99% of the articles here are for regular users. This happens to be an article that is not for everyone. So what's the big deal if the minority audience occasionally gets a hearing every now and again? When I see articles like this going up every single week I might start to ask questions, but not before that. Reply
  • AstroGuardian - Wednesday, November 11, 2009 - link

    Guys and gals,

    This article is 100% for everyone despite what other ppl say.
    You are totally missing the point of this post. This post is not about manufacturers and main boards. This post is about P55!!!

    I am sure everyone (including benchmark fanatic) would like to hear about P55's capabilities. This article says about P55's abilities and gives insight about possible scenarios when pushing the P55 to its limits.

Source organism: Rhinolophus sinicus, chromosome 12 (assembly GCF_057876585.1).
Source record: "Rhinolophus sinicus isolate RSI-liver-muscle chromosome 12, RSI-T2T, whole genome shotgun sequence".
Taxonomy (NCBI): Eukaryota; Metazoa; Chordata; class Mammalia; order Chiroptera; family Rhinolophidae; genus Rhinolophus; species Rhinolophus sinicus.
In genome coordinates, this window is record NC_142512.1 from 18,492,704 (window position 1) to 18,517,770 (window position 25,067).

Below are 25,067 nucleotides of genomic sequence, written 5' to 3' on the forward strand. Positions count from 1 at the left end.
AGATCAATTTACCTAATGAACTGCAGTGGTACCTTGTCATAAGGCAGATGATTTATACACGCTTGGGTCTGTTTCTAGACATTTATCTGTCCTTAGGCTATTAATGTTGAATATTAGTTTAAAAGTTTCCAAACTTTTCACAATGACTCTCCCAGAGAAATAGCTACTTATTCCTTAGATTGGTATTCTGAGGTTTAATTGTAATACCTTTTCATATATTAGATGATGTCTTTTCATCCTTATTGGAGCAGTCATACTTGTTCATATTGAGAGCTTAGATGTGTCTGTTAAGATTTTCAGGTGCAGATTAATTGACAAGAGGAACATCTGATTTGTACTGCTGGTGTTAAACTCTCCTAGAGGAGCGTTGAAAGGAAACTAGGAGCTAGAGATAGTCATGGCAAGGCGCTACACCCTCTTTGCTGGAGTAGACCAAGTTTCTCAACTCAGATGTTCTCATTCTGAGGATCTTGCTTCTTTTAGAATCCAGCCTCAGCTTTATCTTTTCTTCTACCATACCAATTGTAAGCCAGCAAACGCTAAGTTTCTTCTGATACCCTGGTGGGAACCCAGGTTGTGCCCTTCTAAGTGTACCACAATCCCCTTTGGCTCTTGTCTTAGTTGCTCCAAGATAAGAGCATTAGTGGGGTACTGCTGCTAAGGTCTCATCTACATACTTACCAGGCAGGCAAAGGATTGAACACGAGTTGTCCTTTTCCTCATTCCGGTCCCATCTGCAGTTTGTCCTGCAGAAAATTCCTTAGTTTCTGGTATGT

So what do you want to say? Do you criticize this site or what? Not all of you are IT professionals. As a matter of fact so few of you are IT professionals. And as professionals you musk know as much as possible about your area of expertise. I would like to know everything Anandtech has to say about everything. That's the beauty of it
    Reply
  • cyclo - Wednesday, November 11, 2009 - link

    +1. I rarely overclock myself but I still am interested in what the capabilities of this CPU/chipset combo are. I like seeing systems pushed to their limits until weaknesses become apparent. Extreme overclocking in my opinion is like stress testing... if there is any weakness in a design overclocking can expose it. In this case it could be the Foxconn socket, the lesser number of pins on the CPU itself (compared to previous gen i7s), the interface, or all of the above. Reply